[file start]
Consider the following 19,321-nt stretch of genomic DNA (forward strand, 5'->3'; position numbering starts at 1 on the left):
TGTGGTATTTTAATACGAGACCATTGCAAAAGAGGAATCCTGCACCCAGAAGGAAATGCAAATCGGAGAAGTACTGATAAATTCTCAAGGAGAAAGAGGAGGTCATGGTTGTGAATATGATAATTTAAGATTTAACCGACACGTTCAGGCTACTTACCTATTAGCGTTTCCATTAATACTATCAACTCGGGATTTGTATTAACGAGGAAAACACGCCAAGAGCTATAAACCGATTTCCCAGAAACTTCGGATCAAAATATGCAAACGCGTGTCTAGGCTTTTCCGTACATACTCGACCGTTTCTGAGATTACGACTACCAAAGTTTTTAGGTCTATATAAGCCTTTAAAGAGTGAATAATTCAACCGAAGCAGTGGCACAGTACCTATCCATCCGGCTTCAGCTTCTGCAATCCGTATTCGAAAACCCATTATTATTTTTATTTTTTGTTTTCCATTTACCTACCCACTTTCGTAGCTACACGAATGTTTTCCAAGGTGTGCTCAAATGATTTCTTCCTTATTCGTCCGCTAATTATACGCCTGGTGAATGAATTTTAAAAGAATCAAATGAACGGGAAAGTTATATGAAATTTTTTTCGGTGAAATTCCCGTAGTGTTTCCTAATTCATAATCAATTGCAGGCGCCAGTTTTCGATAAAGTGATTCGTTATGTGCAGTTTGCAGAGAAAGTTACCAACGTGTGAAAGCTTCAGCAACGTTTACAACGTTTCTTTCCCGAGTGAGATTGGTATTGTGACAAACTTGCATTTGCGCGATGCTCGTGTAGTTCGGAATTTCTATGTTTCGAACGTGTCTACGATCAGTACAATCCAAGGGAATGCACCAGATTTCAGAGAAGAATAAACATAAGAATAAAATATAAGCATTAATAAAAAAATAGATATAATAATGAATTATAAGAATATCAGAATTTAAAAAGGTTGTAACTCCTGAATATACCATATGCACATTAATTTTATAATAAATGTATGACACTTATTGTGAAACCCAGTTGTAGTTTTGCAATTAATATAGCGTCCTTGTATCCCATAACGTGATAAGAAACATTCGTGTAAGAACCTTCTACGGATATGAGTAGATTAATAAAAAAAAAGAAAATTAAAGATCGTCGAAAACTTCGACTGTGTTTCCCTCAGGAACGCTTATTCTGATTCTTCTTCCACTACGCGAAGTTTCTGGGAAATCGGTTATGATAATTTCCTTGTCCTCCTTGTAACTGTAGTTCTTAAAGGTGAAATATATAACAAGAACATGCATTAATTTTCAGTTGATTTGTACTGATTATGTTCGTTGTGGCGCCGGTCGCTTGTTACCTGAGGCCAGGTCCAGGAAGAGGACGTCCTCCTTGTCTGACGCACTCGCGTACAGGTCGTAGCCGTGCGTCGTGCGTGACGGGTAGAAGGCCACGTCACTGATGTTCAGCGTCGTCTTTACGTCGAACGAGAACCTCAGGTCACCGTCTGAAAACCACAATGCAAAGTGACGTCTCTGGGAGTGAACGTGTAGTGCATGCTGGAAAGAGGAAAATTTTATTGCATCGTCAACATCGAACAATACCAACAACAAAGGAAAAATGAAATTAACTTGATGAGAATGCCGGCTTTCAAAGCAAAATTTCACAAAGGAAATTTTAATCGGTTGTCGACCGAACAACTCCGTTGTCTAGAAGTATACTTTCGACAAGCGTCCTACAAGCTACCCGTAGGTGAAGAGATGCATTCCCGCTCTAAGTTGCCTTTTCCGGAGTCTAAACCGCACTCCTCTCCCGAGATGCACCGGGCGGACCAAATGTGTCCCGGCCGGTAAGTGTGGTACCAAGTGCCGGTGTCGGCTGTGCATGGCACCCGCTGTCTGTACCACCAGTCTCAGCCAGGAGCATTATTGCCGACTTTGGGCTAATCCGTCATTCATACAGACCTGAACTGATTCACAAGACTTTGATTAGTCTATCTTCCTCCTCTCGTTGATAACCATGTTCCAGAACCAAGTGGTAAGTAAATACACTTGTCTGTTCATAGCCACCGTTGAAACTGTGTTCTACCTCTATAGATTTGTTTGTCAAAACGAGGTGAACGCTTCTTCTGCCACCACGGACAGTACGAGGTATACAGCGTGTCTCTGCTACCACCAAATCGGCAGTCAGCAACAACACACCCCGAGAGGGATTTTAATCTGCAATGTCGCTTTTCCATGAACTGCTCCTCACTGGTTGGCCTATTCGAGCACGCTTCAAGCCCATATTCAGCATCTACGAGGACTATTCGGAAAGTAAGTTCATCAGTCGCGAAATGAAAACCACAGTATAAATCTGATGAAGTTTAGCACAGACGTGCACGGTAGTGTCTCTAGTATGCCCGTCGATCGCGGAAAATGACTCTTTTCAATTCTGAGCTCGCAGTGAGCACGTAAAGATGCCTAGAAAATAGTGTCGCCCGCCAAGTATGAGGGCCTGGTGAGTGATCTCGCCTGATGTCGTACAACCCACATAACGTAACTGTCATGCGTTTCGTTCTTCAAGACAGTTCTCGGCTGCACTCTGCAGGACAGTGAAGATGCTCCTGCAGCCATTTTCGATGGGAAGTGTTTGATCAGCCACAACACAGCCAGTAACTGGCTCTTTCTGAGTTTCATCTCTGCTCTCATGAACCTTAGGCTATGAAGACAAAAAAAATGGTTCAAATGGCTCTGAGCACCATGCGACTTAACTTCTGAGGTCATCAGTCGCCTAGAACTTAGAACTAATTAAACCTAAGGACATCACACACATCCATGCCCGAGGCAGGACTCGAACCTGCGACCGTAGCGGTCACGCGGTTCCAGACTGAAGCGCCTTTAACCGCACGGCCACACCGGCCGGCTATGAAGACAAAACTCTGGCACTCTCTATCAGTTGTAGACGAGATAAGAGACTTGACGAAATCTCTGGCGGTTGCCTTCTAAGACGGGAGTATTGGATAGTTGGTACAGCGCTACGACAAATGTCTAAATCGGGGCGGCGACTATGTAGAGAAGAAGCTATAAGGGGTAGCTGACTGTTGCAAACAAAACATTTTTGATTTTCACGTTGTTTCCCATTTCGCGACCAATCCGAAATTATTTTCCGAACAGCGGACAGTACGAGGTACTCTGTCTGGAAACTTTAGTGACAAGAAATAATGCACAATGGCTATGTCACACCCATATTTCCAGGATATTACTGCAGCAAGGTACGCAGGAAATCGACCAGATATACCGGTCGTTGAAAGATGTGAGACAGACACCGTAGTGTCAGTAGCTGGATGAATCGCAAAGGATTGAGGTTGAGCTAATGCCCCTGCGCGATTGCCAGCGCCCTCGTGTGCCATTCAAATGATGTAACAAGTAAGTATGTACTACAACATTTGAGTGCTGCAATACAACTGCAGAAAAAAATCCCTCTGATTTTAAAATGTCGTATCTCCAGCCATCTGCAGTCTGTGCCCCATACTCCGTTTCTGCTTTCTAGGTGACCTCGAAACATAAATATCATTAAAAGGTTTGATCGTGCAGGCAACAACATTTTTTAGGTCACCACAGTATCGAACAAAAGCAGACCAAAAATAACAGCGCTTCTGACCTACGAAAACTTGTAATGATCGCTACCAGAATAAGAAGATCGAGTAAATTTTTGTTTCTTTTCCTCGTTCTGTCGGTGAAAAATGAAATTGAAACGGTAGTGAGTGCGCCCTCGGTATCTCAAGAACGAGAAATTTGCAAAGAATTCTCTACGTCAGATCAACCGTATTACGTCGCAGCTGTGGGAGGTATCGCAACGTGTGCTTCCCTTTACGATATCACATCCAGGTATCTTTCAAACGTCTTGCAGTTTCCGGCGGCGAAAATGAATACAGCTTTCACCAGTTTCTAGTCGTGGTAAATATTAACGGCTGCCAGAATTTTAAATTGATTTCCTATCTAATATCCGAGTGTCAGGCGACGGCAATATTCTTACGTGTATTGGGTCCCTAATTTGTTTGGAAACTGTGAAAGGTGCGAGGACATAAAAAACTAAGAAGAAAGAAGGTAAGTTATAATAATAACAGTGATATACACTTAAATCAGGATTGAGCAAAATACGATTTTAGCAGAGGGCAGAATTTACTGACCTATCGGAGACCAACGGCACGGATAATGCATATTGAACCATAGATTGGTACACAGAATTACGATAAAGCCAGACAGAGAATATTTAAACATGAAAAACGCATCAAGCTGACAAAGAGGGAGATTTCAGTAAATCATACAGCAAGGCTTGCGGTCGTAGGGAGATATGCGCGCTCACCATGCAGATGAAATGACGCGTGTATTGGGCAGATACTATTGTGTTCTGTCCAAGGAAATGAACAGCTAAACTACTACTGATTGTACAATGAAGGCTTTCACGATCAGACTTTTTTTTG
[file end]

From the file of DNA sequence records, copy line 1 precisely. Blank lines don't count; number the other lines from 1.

Consider the following 19,321-nt stretch of genomic DNA (forward strand, 5'->3'; position numbering starts at 1 on the left):